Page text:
Madrid Fly Paper grip tape (note the fly shapes cut out)
Rad SMA top graphic
Santa Cruz Cell Block riser pad
A couple of cool stickers from back in the day still hanging in there
The trucks are fitted with Grind King reversed kingpins, there’s even a sticker on the front hanger…
You can see some of the bands I was into at the time from the grip tape art, which I did with Tip-Ex…
It’s summer, which inevitably means that I attempt some skateboarding yet again. So far this year, I’m happy to report that I’ve learnt/re-learnt some new tricks. This does however mean that my ankles are wrecked and I can hardly walk.
I needed a new deck, so I paid a visit to my old friends at Lost Art skate shop in Liverpool. After a bit of an adventure finding the new shop, I picked myself a new deck and got it gripped up while I was there. A great service – really helpful – and a profesh grip tape job. Very happy, nice one again, Lost Art.
I had been skating a wider deck for a while, over 8.5 inches – and while this gave me some added stability, it wasn’t as easy to do tricks on.
So I opted for something a little smaller, and chose a 7.75″ Death skateboards deck. Fixed up with Independent trucks, Indy truck bolts and Death wheels, it’s a formidable monster of a skateboard and is preforming fine (unlike me).
The whole set up looks really cool, though it didn’t look all nice and shiny for very long.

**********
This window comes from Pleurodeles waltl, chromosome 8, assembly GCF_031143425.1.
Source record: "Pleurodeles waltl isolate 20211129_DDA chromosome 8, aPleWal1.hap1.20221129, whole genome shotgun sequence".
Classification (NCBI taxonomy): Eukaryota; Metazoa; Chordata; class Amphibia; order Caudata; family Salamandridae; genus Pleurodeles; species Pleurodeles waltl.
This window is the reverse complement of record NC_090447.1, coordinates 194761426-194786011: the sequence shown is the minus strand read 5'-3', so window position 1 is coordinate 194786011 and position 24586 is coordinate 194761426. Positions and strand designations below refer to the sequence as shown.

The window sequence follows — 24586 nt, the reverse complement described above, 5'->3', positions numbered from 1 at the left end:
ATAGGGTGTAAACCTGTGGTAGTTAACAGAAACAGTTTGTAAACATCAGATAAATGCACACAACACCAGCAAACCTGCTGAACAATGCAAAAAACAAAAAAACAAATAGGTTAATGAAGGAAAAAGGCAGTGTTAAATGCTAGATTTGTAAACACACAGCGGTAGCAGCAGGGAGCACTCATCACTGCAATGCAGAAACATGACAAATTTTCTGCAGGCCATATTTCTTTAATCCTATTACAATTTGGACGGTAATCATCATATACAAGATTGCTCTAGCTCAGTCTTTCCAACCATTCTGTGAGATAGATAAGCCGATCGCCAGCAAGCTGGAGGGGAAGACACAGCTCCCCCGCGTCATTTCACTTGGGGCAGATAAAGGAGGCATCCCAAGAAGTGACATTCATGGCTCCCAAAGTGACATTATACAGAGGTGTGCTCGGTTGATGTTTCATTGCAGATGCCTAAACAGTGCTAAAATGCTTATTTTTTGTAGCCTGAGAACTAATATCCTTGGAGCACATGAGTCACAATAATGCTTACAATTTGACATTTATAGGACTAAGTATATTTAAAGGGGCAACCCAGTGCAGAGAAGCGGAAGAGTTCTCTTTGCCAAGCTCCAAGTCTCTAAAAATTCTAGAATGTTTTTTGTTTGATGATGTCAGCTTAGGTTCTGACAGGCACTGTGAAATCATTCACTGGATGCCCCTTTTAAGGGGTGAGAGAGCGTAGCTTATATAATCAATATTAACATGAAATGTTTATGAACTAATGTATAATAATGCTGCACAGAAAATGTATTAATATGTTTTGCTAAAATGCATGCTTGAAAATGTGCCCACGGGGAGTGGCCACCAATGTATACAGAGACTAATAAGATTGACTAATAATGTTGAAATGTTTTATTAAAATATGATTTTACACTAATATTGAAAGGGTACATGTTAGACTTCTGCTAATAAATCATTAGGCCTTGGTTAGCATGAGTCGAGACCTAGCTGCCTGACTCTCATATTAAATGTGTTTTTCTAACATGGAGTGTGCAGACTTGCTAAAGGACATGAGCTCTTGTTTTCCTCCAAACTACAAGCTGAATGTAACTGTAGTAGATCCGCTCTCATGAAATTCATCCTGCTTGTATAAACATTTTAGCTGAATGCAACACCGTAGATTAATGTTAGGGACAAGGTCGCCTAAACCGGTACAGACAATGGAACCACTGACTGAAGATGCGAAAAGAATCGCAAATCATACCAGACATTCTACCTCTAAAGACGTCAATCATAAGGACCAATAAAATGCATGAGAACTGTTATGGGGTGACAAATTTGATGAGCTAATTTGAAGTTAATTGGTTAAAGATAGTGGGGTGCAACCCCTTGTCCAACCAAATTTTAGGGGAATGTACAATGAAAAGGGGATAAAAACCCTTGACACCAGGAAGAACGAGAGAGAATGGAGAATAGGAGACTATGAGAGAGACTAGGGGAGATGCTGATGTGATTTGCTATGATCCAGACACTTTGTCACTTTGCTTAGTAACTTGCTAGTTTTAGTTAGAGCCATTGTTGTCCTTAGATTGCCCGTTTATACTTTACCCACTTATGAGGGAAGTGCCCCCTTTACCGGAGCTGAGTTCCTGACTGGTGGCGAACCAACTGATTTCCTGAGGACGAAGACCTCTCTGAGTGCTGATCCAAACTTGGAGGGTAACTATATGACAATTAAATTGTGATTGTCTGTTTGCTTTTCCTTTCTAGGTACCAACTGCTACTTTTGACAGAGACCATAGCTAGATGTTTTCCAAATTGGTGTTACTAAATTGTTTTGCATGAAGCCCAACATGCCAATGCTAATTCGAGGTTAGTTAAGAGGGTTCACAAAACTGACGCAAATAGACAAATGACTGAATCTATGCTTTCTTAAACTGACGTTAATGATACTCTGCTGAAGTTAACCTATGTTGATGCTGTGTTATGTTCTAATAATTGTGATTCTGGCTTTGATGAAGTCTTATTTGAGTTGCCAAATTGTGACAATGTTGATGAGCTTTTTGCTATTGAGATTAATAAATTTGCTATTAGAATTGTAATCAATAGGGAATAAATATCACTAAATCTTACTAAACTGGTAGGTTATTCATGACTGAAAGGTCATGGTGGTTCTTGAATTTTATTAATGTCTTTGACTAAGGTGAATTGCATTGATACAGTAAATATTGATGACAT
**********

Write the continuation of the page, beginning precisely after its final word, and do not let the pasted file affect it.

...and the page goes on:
Regular readers may recognise this deck – I’ve had one before. Exact same size and everything. Which means that this blog post is a waste of time. Unless – of course – like me, you love looking at pictures of skateboards.
Death have always been a really reliable, quality company and it’s no surprise I’ve decided on another of their decks.
A few years ago, I had an urge to get me an old school set up. I already had my everyday double kick street machine, but I felt I needed something that reminded me of my skateboarding youth in the 1980s.
This Santa Cruz Street Creep was the answer.
I remembered the Street Creep from those halcyon days. I never owned one at the time, though I did own other Santa Cruz decks (see the blog about my Rob Roskopp deck, for one). The Street Creep was a very cool shape and a cool graphic.
Luckily for me, numerous skateboard companies have been re-issuing the old shapes as collectors pieces. I picked this re-issue up fairly easily. I fitted it with some new, wide Independent trucks and some old Santa Cruz Slime Balls wheels and it was ready to go.
The wheels were rescued from an old relic of a board that was passed to me a few years back. I always wanted some Slime Balls, finally I got a set!
Trucks and wheels
The result is a rad skateboard that brings back loads of memories. The shape is great, though it takes some getting used to after skating shorter, thinner boards for ages. It’s a fantastic skateboard for blasting a few old tricks on – I find no-complys and some boneless manoeuvres easier on this set up.
With the big, softer Slime Balls attached, this board is great for carving up some of my favourite banked skate spots. In particular, there’s a messy old “bowl” I like to skate – tarnished with grit and stones, but very skateable with this monster.
Plus there’s the graphic – if you’re an old 80’s skate hound like me, it’s all about the skulls! Check out the close up the graphic and you’ll see dozens of smaller skulls and faces within the image.
Skateboards are a thing of beauty; this Street Creep looks and rides superb.